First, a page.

Theme: Offenses and Forgiveness 
In this week’s lesson we see a man forgiven, but unforgiving

Matthew 18:28-31

“But when that servant went out, he found one of his fellow servants who owed him a hundred denarii. He grabbed him and began to choke him. ‘Pay back what you owe me!’ he demanded.
“His fellow servant fell to his knees and begged him, ‘Be patient with me, and I will pay you back.’
“But he refused. Instead, he went off and had the man thrown into prison until he could pay the debt. When the other servants saw what had happened, they were greatly distressed and went and told their master everything that had happened.”


We concluded yesterday’s story with the king turning the debtor over to a jailer. At that point the story is finished, and we might wish that Jesus had stopped there. But he had this additional disturbing word: “This is how my heavenly father will treat each of you unless you forgive your brother from your heart” (v. 35). That is troubling because it seems to imply a “works” salvation, that is, if you forgive others (a work), you will be forgiven. But even if it does not teach that, it seems to imply a continuance in grace by means of works. We may be saved by grace; but if we fail to act rightly, God may cancel his forgiveness and have us thrown into hell anyway. That is unacceptable for several reasons. So some have tried to work out ways of getting around it.
l. Evasion number one: Jesus did not mean what he said. Some regard the parable as simple hyperbole, an exaggerated statement given for its emotional or rhetorical effect. According to these writers, Jesus did not mean to say that God would send us to hell if we do not forgive our debtors, but only that forgiveness is an extremely important matter and that we really ought to be forgiving. We should forgive others just as God has forgiven us. But if we do not, we are not to suppose that we are not saved or that we will lose our salvation.
That approach is a bit childish, for it is just what children do. When a mother is about to go out, she instructs her children on what is to be done in her absence. She says, “I have to go to the store for a few minutes. I want you to use the time when I’m gone to straighten up your rooms. Make your beds. Hang up your clothes. Put the toys back in the toy box. Don’t waste time watching television. Do you understand that?”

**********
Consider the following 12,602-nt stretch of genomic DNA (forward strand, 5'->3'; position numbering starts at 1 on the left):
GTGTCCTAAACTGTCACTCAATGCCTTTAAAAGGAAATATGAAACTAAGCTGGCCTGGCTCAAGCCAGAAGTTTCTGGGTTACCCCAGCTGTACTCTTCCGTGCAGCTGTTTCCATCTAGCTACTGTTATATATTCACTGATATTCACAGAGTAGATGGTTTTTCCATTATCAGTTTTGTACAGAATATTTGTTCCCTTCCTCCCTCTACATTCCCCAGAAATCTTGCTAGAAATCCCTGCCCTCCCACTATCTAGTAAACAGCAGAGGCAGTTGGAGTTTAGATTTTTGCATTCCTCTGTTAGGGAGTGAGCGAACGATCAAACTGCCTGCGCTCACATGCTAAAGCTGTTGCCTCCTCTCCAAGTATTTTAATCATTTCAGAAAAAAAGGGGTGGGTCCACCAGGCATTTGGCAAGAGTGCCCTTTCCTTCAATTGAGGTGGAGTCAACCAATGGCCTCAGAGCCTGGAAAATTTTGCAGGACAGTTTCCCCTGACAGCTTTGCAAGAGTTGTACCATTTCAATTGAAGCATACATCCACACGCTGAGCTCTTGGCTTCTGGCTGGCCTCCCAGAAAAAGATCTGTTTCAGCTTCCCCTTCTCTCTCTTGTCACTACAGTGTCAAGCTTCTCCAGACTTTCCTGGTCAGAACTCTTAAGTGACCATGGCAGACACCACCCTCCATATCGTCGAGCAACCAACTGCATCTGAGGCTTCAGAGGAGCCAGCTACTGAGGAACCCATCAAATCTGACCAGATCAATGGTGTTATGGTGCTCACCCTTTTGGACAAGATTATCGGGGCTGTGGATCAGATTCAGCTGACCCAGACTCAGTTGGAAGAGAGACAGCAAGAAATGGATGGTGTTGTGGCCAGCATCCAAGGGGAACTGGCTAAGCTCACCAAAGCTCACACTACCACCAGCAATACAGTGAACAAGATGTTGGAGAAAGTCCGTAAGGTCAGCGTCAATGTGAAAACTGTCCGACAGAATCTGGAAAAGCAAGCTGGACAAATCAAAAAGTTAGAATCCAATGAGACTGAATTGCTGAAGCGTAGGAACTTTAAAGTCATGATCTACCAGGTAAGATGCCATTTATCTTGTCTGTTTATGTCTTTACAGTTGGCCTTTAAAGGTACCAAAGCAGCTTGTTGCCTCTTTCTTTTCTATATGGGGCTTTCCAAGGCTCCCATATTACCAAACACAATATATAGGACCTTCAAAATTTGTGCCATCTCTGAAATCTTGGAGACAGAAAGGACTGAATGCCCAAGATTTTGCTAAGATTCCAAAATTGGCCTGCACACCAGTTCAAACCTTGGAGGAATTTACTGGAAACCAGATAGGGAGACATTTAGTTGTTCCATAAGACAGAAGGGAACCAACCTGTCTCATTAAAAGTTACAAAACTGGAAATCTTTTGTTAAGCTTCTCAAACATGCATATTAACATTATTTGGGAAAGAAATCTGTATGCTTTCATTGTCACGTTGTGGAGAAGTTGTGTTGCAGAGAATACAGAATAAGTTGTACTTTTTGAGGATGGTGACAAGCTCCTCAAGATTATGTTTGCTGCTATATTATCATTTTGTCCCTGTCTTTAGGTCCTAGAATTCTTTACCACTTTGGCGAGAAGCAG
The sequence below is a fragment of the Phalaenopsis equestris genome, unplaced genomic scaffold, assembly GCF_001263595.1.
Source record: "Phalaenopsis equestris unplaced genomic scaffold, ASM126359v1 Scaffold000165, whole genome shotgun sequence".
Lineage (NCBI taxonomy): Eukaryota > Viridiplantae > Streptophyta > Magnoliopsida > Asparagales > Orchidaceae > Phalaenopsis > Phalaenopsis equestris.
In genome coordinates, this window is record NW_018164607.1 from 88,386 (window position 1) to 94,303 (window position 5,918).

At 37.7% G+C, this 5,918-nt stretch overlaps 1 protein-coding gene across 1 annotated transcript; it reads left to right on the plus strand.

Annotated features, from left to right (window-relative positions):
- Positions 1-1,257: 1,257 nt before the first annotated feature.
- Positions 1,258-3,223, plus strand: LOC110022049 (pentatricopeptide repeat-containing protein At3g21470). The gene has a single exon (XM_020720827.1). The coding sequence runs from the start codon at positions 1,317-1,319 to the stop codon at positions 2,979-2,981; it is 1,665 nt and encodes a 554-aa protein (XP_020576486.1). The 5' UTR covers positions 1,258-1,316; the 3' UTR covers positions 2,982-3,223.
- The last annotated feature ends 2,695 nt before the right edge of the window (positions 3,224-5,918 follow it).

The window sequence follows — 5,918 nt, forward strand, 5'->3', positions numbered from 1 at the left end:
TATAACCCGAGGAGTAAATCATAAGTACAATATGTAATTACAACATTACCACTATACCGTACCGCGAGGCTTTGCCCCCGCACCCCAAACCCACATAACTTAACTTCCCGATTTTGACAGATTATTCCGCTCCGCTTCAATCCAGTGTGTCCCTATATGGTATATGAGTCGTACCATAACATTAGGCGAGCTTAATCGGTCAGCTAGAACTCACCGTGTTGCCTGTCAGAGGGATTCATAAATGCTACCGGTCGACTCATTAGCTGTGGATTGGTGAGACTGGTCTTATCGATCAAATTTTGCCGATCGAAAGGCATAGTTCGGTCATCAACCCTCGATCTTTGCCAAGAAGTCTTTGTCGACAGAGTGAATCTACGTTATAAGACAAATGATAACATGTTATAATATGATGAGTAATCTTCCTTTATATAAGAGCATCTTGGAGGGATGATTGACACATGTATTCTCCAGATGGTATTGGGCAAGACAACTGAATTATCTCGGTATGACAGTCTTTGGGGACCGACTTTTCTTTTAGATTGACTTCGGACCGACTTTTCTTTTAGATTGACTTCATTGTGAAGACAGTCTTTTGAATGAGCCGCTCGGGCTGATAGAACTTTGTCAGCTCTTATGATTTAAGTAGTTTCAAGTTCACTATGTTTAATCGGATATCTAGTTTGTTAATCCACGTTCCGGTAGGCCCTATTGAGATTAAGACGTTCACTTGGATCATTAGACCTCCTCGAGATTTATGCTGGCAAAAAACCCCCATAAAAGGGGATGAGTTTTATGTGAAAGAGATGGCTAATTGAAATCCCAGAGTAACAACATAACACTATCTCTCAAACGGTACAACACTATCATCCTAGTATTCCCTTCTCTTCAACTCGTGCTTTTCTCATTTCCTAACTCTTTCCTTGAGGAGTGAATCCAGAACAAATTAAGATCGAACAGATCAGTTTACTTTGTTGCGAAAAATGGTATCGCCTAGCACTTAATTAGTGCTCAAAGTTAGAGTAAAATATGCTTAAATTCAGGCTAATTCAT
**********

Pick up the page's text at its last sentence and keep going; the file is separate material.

“Yes,” the children answer.
“And you’re going to do it? You’re not going to put it off so I find your rooms still a mess when I come back?”
“Oh, no,” the children say, “we’ll do it.”
The mother goes out. When she comes back the rooms are exactly the way they were and the children are watching television. What do they say when she asks why they haven’t cleaned up their rooms? They say, “Rooms? Did you want us to clean up our rooms? We must have misunderstood you. We thought you wanted us to do it tomorrow.”
2. Evasion number two: applying the words to someone else. According to this view, Jesus meant what he said, but his words do not apply to people living in this age. Jesus’ teaching was for Jews living under the law and it does not apply to us. We are justified by faith apart from works. God’s forgiveness does not depend in any way on our forgiveness of others and is, in fact, not even linked to it. That is like speeding down a highway and then, when you see the police car coming with its siren sounding and light flashing, you hope that it is going after someone else. That won’t work. It is not to other people but to us that Jesus is speaking.
3. Evasion number three: rejecting the rest of the New Testament. The first two of these evasions are found in evangelicalism, but the third is not. It is that of liberalism, which instead of trying to get around Jesus’ teaching, actually delights in it by sacrificing the New Testament. The liberal says, “Here we are getting to the heart of that beautiful and simple gospel that Jesus actually taught. He is not teaching the later Pauline doctrine of justification by faith in a so-called work of atonement. This is merely that beautiful teaching of doing to others as we would want them to do to us. Since God forgives us, we should want to forgive everyone.”
Jesus is not repudiating Paul, of course. In fact, we can tell from even the most casual reading of the verse that if we do not forgive others, God is going to send us to hell. That is not the gospel of liberalism! No. Another way of understanding these words is needed. We will present this in tomorrow’s study.


What is troubling about a works salvation?
How have some explained this parable to sidestep a works salvation? What is wrong with each explanation?


Pray that you will genuinely forgive others.

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